And that is why it is such an overlooked and underappreciated ingredient.
First, an instant-coffee primer.
Coffee hounds have been tinkering with versions of instant coffee since at least the late 1700s, but it wasn’t until just before World War II that it became widely available.
Those early varieties were made by spraying brewed coffee into heated towers and drying it into granules. By 1964, a freeze-drying method had been perfected, which boasted superior aroma and body.
Get the recipe for Bourbon Java Steak Tips »
by J.M. Hirsch in How-to, February 2nd, 2012
It’s all about harmony and yin-yang.
Which sounds tritely New Age-y, but really is the key to Chinese cuisine.
Because as with so much of Asian cooking, the blend of seasonings known as five-spice powder is intended to trigger a sense of balance in the mouth and nose.
How? A careful selection of spices that simultaneously hit notes of warm and cool, sweet and bitter, savory and searing.
Because that’s what you get with five-spice powder, a mix of fennel seeds, cinnamon, cloves, star anise and Sichuan peppercorns.
Like spice blends around the world, the proportions of those ingredients vary by region in China, but some variant of it is used throughout the country.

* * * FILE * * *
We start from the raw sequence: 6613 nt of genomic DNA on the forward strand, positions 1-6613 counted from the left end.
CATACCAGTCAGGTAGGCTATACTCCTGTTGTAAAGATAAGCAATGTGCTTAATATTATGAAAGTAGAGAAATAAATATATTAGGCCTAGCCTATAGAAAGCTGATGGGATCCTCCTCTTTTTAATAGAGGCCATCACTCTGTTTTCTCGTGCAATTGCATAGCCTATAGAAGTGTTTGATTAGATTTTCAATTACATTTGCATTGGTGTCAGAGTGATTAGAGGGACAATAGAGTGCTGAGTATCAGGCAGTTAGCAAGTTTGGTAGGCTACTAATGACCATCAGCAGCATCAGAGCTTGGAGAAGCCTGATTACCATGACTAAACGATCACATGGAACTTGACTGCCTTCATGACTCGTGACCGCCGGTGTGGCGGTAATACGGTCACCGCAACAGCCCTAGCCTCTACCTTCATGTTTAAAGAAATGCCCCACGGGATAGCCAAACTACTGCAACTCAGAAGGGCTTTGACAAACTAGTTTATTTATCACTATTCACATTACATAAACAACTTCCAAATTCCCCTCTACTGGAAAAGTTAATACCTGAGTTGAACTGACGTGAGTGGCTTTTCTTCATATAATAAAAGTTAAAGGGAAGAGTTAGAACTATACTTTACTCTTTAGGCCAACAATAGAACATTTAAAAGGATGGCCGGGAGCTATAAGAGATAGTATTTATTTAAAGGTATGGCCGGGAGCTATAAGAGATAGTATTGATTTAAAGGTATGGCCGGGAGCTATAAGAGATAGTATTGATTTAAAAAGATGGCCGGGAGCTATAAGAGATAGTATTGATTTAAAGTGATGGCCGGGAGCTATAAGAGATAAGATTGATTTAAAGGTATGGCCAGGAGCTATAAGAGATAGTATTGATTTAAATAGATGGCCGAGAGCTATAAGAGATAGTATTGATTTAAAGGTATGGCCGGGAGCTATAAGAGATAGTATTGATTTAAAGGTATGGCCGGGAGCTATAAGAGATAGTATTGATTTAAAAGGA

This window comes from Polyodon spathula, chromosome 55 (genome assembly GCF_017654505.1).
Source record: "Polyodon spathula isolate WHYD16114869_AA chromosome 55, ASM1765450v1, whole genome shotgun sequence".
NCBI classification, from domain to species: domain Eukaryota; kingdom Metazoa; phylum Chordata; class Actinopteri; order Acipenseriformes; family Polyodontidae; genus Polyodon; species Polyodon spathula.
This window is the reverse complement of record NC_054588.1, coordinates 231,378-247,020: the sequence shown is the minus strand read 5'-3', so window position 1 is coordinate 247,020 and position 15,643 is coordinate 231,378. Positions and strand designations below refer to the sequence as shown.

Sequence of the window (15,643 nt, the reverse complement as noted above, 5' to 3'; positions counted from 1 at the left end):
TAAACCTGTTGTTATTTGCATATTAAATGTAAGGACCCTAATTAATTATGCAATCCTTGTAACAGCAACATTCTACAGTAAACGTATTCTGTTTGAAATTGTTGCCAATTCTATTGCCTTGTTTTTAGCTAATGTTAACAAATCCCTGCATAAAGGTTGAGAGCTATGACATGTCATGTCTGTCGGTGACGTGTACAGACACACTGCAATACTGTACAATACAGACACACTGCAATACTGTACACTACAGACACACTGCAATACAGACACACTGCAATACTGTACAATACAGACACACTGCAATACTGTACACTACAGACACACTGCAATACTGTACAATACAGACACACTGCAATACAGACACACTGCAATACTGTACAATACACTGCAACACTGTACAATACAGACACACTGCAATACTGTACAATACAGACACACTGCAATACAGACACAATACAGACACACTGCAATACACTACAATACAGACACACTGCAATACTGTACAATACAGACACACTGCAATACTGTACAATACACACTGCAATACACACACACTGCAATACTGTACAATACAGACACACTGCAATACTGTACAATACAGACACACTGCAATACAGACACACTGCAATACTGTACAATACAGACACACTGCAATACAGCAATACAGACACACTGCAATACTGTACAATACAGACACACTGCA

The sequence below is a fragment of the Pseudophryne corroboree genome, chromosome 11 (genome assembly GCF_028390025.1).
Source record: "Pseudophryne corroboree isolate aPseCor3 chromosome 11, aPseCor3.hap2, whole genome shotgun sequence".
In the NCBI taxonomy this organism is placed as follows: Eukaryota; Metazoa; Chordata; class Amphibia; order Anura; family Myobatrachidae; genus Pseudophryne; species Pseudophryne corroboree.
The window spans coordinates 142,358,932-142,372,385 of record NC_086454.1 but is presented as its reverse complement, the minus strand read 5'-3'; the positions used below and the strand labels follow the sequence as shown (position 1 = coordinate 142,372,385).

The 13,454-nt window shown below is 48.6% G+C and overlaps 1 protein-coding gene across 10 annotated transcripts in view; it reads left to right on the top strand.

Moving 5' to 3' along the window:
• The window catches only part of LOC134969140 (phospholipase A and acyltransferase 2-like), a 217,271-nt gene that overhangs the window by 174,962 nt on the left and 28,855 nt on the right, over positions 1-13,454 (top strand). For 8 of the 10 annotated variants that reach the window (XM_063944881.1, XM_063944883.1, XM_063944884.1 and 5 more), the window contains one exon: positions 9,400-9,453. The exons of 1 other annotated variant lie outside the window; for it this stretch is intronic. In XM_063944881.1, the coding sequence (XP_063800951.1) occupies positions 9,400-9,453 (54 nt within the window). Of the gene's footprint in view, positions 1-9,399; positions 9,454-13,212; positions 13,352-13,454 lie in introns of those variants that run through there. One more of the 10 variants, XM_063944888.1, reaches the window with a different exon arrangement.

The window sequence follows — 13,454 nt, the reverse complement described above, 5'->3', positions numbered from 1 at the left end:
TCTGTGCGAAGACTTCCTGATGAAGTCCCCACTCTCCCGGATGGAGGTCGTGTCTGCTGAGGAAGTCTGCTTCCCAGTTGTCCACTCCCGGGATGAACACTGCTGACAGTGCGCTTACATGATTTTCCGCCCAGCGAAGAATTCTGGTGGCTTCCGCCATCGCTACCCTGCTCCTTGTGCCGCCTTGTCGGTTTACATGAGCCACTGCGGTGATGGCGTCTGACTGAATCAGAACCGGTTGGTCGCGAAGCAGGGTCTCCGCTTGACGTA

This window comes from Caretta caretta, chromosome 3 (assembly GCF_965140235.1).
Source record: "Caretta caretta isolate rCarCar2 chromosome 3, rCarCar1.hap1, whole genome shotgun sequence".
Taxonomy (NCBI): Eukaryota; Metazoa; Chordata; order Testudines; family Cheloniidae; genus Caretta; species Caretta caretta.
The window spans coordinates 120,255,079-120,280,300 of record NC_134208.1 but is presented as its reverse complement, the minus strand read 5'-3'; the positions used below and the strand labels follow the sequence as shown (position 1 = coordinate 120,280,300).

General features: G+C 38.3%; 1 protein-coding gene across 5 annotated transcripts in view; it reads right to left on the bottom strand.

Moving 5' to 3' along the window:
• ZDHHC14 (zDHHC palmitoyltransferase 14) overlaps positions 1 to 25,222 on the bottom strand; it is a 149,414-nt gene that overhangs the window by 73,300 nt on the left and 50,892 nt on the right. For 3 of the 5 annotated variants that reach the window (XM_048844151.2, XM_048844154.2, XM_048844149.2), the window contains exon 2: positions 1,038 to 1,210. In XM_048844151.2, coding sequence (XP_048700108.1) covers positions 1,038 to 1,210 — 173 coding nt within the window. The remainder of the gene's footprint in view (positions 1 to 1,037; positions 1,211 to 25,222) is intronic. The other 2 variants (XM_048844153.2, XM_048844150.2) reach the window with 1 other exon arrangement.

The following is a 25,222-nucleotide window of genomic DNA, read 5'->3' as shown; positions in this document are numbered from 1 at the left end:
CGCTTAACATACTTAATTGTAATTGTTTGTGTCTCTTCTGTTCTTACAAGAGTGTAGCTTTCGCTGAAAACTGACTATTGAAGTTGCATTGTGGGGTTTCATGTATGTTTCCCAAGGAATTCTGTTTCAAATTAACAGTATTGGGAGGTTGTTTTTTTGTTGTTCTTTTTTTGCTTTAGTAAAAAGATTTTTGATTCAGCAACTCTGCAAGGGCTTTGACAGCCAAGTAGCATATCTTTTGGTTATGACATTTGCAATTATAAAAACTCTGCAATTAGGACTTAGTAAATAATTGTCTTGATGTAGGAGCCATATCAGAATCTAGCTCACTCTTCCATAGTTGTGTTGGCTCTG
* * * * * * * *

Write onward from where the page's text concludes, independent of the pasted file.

Chorizo is a bit like pornography. You’ll know it when you see it, but it’s a bit hard to define in the abstract.
That’s because there are several hundred varieties of this sausage made across at least three continents and many bear little resemblance to the others.
Making matters worse, chorizo makers in the U.S. are a pretty freewheeling bunch. No matter what the packages say, you never quite know what you’re getting.
The good news is that you don’t need to sift through all that to understand why this meat is well worth working into your dinner repertoire.
At its most basic level, chorizo is a sausage made from chopped or ground pork and a ton of seasonings, often including garlic.
The flavors are deeply smoky and savory, with varying degrees of heat. Most are assertive and peppery, but not truly spicy.
Roasted Chicken With Chorizo and Root Veggies »